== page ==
Given the healthy marriage of crime and slang, how appropriate that the word slang itself has stood for criminal activity once in a while. This term refers to a pickpocket who has an assistant, specifically one who scampers away with the goods after the thief slings them. Sling gave way to slang, thus this term.


The GDoS has no details on the etymology of this term, which appeared in the 1800s, but it just sounds cool. Beware thruffs!

Maynard L. Parker/Courtesy of The Huntington Library in San Marino, California
The Concept of the American 'Backyard' is Newer Than You Think
A home in Long Beach, California, in the 1950s.
A home in Long Beach, California, in the 1950s.
Maynard L. Parker/Courtesy of The Huntington Library in San Marino, California

Backyards are as American as apple pie and baseball. If you live in a suburban or rural area, chances are good that you have a lawn, and maybe a pool, some patio furniture, and a grill to boot.

This wasn’t always the case, though. As Smithsonian Insider reports, it wasn’t until the 1950s that Americans began to consider the backyard an extension of the home, as well as a space for recreation and relaxation. After World War II, Americans started leaving the big cities and moving to suburban homes that came equipped with private backyards. Then, after the 40-hour work week was implemented and wages started to increase, families started spending more money on patios, pools, and well-kept lawns, which became a “symbol of prosperity” in the 1950s, according to a new Smithsonian Institution exhibit.

A man mows his lawn in the 1950s
In this photo from the Smithsonian Institution's exhibit, a man mows his lawn in Long Beach, California, in the 1950s.
Maynard L. Parker/Courtesy of The Huntington
Library in San Marino, California

Entitled "Patios, Pools, & the Invention of the American Back Yard," the exhibition includes photographs, advertisements, and articles about backyards from the 1950s and 1960s. The traveling display is currently on view at the Temple Railroad & Heritage Museum in Temple, Texas, and from there it will head to Hartford, Connecticut, in December.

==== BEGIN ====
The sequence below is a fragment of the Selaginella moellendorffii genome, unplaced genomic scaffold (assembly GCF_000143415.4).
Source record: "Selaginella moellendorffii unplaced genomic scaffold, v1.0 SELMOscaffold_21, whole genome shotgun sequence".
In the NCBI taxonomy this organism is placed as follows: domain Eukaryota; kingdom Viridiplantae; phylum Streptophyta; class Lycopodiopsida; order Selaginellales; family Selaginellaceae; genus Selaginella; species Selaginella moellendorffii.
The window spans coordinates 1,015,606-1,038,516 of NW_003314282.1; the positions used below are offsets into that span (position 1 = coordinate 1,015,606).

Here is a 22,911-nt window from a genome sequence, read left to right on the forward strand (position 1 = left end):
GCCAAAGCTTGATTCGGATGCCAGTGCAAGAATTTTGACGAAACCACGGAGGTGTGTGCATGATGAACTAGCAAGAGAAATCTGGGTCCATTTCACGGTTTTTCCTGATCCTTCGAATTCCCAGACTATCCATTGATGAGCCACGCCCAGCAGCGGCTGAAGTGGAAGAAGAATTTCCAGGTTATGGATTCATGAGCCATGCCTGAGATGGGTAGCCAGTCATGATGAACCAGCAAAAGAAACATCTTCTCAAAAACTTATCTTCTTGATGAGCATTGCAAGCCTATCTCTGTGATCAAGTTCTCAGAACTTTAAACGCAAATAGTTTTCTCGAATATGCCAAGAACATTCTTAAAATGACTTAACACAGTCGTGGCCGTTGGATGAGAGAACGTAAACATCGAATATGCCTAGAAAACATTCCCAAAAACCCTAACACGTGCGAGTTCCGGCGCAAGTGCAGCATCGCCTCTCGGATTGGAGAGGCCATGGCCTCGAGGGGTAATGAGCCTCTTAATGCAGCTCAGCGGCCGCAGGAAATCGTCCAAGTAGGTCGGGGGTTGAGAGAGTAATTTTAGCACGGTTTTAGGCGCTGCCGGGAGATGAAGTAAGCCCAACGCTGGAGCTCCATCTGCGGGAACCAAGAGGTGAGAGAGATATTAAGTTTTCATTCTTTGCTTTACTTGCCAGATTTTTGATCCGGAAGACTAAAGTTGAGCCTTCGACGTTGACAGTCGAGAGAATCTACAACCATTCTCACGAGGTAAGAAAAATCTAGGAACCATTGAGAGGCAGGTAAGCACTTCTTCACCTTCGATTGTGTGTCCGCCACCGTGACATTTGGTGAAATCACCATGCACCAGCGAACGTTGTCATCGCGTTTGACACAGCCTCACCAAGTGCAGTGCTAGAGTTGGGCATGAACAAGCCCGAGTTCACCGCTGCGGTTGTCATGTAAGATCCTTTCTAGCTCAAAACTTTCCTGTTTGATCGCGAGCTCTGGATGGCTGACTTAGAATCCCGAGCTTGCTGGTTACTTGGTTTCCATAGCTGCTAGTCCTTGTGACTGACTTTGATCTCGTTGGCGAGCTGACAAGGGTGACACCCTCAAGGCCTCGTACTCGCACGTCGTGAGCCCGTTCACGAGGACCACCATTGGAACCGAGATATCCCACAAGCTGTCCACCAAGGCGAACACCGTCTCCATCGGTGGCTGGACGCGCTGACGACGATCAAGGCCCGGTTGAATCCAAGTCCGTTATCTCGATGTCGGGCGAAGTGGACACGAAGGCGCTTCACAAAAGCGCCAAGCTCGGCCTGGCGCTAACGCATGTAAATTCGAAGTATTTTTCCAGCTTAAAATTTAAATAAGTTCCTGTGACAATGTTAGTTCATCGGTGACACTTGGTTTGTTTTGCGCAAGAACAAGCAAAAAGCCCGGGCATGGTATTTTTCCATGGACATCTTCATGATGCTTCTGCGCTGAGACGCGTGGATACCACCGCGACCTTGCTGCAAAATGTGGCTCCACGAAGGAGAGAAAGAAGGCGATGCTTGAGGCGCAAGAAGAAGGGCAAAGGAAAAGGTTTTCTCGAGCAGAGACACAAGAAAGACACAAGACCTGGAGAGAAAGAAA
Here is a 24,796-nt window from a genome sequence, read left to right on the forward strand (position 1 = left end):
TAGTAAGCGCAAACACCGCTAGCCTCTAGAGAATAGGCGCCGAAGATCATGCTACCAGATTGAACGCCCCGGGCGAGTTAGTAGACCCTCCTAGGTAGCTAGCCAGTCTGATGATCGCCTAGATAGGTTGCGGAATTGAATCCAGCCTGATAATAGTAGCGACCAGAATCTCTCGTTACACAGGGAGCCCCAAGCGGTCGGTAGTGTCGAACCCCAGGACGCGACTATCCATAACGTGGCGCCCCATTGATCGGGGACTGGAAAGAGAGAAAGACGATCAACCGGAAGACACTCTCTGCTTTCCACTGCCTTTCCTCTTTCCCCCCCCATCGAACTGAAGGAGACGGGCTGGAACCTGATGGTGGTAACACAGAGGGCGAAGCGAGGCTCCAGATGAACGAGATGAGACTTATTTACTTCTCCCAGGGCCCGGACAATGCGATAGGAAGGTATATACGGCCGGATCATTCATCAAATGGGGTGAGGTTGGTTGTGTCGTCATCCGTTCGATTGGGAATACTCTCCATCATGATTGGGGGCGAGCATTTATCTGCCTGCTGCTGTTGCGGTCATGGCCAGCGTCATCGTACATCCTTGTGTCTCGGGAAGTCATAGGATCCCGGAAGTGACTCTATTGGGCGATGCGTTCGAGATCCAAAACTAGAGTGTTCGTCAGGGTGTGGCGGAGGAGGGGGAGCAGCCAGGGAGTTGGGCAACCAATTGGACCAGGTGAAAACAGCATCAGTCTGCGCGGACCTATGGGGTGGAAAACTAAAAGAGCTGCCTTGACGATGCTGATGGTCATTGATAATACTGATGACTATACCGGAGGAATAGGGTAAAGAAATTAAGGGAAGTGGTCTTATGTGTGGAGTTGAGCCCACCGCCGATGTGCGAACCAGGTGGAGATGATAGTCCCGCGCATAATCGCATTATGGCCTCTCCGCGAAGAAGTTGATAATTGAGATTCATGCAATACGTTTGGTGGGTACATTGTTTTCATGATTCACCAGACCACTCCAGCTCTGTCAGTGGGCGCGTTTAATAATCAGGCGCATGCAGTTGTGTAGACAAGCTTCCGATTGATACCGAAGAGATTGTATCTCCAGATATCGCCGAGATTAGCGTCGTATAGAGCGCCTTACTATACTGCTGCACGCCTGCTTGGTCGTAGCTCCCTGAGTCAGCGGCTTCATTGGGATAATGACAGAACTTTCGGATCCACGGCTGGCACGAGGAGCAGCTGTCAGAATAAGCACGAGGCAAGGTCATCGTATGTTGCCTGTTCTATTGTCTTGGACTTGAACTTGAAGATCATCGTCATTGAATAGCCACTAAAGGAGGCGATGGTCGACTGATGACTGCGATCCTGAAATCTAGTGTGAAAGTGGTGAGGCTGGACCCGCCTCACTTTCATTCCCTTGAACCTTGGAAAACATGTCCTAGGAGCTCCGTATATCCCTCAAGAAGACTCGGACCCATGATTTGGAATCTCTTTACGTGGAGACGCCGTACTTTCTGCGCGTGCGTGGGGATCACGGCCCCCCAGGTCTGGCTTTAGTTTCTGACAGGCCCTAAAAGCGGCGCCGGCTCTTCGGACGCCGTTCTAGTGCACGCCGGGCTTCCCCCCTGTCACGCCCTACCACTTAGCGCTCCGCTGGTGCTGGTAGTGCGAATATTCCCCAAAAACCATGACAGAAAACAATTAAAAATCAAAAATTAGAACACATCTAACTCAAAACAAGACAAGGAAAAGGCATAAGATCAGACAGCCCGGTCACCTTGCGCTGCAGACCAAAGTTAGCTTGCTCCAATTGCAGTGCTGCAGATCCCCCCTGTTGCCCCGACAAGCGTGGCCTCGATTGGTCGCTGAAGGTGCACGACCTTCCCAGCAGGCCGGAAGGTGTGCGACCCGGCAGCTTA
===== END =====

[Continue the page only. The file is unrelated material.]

Prior to the 1950s, outdoor yards were primarily workspaces, reports. Some families may have had a vegetable garden, but most yards were used to store tools, livestock, and other basic necessities.

The rise of the backyard was largely fueled by materials that were already on hand, but hadn’t been accessible to the average American during World War II. As Smithsonian Insider notes, companies that had manufactured aluminum and concrete for wartime efforts later switched to swimming pools, patio furniture, and even grilling utensils.

A family eats at a picnic table in the 1960s
A family in Mendham, New Jersey, in the 1960s
Molly Adams/Courtesy of the Smithsonian Institution, Archives of American Gardens, Maida Babson Adams American Garden Collection

At the same time, DIY projects started to come into fashion. According to an exhibit caption of a Popular Mechanics article from the 1950s, “‘Doing-it-yourself’ was advertised as an enjoyable and affordable way for families to individualize their suburban homes.” The magazine wrote at the time that “patios, eating areas, places for play and relaxation are transforming back yards throughout the nation.”

The American backyard continues to grow to this day. As Bloomberg notes, data shows that the average backyard grew three years in a row, from 2015 to 2017. The average home last year had 7048 square feet of outdoor space—plenty of room for a sizable Memorial Day cookout.

[h/t Smithsonian Insider]